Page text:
So you need to link your real-world events with your digital marketing. You need to have a strategy to collect as many people’s names and email addresses that show an interest in your business (even if that’s just stopping and browsing) so that you can continue the conversation later.  Run a competition to win some of your products, or team up with another vegan business to offer a big prize like a night in a vegan B&B, and ask people to leave their name and email address to enter.  And pro-tip from someone who has done a lot of events: If you can, use a tablet or a laptop for people to enter their details so you don’t have problems reading their handwriting later, but at least just have a pad and pen and ask people to write down their own details.   Even if someone doesn’t win the competition, make sure that they receive an email from you soon after the fair, thanking them for stopping by, giving them a link to your site and putting them in the very top of your sales funnel.

And don’t forget that if someone does buy from you at a vegan fair, you still need to open up a channel of communication with them so that you can KEEP selling to them.  If you sell through a website, then you automatically collect all your customers’ details.  But if you sell from your stall, then how many of those customers do you have the details of?  How many future sales are you losing?  It might be that someone who would have been a great long-term customer completely forgot who they bought those amazing vegan chocolates from.  Or they might ask themselves what the name of that vegan plumbing business was that was run by that really nice couple they met at that fair a few months ago – how many times have YOU saved a leaflet and then when you actually needed it found that you’d thrown it out?  You need to be the pro-active one in keeping in touch with people who might buy from you in the future, you can’t rely on them remembering you.

And if you can’t come up with a way to collect email addresses, then at the very least collect new social media followers.  Now, it’s important to remember that a social media follow is not a sale, a ‘like’ is not a purchase so you need to have a strategy to convert your social media following into customers, but again it’s all about getting people into the top of your funnel.  Don’t be afraid to heavily promoting your social media on your stall. Get people to take a photo with you or your products and to tag your company’s Instagram or Facebook page. Get them to share it while they are at the stand so you can help them find your page, tell them you want to re-share it with your followers and you’ll only forget to do it later if you don’t do it now. Not only have you snagged them into your social media ecosystem if you do this, but you’ve just made sure that they are sharing your company with all their friends too – you are officially a vegan marketing ninja!  And don’t feel like you’re being pushy doing all this. Someone wouldn’t have come to a vegan fair if they were not interested in veganism and vegan companies. They would not have stopped at your stall unless they had at least a passing interest in your business and what you sell. These people share your mission and they will, in the overwhelming majority, be glad to engage.  Make it easy for them.  Have something on your stall that people will stop and want to take photos of – even if that’s just a gimmick like dressing like a huge vegan Easter egg.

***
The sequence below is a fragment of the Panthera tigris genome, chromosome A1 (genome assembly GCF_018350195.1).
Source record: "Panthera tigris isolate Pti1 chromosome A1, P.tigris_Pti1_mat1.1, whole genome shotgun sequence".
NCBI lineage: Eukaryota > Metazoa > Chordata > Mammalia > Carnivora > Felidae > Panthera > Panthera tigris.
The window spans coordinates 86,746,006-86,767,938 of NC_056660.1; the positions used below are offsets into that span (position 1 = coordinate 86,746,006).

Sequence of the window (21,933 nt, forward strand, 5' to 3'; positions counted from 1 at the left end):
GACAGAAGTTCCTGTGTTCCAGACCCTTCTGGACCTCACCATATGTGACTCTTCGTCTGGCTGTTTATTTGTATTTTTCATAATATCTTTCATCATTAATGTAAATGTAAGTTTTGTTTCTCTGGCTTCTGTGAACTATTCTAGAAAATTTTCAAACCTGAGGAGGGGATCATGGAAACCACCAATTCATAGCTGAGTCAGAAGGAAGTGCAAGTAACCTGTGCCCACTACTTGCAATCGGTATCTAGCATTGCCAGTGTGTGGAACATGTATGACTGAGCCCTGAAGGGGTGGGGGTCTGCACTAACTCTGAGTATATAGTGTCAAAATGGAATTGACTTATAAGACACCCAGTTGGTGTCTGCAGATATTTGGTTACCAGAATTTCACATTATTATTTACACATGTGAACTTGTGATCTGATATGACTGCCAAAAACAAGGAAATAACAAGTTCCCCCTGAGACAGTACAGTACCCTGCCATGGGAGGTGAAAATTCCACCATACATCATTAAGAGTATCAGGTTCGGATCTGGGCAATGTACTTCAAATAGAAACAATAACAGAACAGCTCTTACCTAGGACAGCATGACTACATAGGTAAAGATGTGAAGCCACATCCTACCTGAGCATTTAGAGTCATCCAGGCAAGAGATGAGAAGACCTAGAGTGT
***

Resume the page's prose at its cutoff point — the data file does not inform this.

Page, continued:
If you become a regular on the vegan fair circuit you will become known both by other stallholders and by visitors. People travel long distances to go to a good local vegan fair, and you will start to spot the same faces and build up a relationship with them. If they seem to recognise your stand then talk to them like they are old friends and take their photo and get them to tag themselves on your social media. These are the people who are starting to becoming your tribe, so embrace them, spend time talking with them, update them with what’s happening in your business and make sure they are firmly in your funnel.

Many vegan events are also run by companies who run various different local fairs across the country. Once you have taken a stall at a couple of their events then have a catch-up with them too.  Become an active part of THEIR tribe. Ask how you can help them or if there are any opportunities to get more involved and increase your visibility with you being such a loyal customer. Can you do a talk or a presentation at the next event? Can you do a joint Facebook live to promote the fair?  And remember, the more remarkable your business is, the better the story you have to tell, the bigger your mission, the more they will say yes without instead just forwarding you their sponsorship price list!

And the final thing to remember is that you should extend what you get from the event far beyond just the day.  It might be that at a busy event you get a couple of hundred people stop on your stall – and that’s a great result.  But it might be that by leveraging the event you actually get your company and your message in front of hundreds more people who DIDN’T attend too.  Find out if the event has a hashtag that you can post with in the run-up to the event.  Do a Facebook Live or Instagram story showing what you’re going to have on your stand a few days before.  Email your mailing list with the special offer that you will be running on the day, but also let them claim the same offer online if they can’t make it to the event.  On the day, ‘go live’ from the event or record a video showing what you’re selling on the stall that you can send out to your email list the day after the event to show them what they missed and to keep you in their mind.  Keep an eye on social media to see who else is posting from the fair, go find their stall and take a photo with them so you can get in front of their audience too!